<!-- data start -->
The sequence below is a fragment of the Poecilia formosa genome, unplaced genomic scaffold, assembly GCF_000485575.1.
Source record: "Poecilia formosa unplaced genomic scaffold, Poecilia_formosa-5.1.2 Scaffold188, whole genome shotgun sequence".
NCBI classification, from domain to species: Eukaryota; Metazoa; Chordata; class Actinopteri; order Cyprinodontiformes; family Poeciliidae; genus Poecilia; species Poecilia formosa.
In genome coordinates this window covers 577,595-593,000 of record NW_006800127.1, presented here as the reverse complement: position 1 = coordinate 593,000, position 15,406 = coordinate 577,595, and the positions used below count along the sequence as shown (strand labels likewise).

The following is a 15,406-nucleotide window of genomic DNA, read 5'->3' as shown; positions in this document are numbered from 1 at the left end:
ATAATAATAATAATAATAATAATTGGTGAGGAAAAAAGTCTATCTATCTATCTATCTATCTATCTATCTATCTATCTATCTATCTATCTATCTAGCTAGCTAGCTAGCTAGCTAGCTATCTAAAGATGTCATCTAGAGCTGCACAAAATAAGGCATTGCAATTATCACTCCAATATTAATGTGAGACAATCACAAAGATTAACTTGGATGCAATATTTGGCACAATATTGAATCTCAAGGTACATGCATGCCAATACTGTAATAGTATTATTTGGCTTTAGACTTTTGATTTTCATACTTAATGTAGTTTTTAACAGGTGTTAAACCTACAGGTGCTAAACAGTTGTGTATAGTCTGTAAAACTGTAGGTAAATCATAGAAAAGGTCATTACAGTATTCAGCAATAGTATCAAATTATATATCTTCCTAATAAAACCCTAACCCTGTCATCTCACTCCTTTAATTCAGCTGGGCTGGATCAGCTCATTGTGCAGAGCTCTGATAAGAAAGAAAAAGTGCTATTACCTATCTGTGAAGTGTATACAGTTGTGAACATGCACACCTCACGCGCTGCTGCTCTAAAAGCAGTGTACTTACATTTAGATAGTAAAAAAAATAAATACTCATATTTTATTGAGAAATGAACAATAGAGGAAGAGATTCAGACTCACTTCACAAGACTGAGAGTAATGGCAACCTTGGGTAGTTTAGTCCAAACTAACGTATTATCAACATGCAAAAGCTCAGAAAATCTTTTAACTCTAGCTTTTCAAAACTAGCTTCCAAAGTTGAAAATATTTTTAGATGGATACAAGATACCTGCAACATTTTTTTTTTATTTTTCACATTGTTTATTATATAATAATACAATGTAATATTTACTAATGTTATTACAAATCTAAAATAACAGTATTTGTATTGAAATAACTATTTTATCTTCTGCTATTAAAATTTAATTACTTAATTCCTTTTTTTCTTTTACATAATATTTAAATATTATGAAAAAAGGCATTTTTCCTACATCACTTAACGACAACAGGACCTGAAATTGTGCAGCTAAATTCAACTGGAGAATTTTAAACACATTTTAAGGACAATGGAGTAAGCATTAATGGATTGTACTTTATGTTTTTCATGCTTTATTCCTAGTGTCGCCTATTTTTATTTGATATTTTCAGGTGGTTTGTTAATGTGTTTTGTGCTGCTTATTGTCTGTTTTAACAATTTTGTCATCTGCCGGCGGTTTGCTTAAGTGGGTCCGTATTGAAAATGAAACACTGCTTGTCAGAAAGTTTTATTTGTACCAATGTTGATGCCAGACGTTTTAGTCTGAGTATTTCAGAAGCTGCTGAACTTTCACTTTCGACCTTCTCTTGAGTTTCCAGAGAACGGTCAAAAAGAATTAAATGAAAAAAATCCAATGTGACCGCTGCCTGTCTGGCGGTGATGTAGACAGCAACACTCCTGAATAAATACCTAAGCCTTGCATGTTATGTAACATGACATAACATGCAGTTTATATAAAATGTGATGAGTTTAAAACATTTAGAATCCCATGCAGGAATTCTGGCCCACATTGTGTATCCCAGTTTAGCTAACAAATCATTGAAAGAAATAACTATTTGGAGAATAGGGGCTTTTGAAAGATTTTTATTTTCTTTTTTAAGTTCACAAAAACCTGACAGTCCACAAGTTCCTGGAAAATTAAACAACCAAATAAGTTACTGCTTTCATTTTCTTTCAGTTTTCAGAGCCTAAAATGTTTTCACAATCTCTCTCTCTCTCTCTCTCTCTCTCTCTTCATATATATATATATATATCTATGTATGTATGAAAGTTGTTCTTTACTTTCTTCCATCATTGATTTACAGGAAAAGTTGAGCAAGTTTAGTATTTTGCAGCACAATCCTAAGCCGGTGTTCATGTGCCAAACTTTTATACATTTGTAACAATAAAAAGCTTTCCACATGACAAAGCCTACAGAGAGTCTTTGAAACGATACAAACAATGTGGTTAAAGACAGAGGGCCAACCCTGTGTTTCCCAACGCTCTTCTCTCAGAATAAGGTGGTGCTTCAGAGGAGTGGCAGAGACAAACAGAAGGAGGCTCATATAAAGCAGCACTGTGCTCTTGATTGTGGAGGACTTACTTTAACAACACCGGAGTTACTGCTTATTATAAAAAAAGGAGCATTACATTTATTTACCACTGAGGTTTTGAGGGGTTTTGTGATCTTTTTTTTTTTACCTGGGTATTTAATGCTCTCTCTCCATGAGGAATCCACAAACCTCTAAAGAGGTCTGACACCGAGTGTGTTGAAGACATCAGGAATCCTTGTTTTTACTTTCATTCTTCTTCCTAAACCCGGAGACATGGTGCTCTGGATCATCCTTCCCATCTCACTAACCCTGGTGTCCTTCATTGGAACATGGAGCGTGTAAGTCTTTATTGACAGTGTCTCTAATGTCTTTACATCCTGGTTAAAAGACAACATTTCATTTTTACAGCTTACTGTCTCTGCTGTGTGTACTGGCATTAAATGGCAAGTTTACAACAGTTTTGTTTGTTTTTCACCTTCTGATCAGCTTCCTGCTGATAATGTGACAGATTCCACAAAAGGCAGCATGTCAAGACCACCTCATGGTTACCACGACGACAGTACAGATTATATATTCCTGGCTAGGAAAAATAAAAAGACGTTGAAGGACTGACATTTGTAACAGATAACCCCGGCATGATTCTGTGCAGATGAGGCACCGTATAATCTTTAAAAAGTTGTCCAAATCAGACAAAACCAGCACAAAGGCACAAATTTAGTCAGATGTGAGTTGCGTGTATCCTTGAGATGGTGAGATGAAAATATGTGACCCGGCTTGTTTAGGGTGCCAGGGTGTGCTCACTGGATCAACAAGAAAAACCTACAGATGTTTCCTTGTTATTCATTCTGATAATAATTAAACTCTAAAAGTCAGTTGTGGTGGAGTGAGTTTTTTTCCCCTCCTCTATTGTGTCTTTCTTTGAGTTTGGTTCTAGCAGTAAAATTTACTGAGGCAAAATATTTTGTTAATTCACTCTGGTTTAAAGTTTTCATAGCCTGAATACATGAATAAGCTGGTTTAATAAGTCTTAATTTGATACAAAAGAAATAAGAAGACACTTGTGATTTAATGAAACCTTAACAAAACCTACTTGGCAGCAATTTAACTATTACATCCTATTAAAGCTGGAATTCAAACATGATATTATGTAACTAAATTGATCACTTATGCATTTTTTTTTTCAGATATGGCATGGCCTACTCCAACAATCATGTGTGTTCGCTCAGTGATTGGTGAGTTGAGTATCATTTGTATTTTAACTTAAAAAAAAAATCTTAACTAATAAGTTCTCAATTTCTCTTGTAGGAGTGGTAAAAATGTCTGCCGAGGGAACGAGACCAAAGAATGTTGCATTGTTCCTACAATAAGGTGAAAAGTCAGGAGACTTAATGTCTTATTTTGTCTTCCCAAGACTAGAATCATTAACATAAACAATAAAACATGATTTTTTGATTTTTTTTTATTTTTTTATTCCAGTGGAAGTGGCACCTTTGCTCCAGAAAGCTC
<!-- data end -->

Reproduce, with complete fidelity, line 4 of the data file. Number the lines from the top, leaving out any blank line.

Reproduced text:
In genome coordinates this window covers 577,595-593,000 of record NW_006800127.1, presented here as the reverse complement: position 1 = coordinate 593,000, position 15,406 = coordinate 577,595, and the positions used below count along the sequence as shown (strand labels likewise).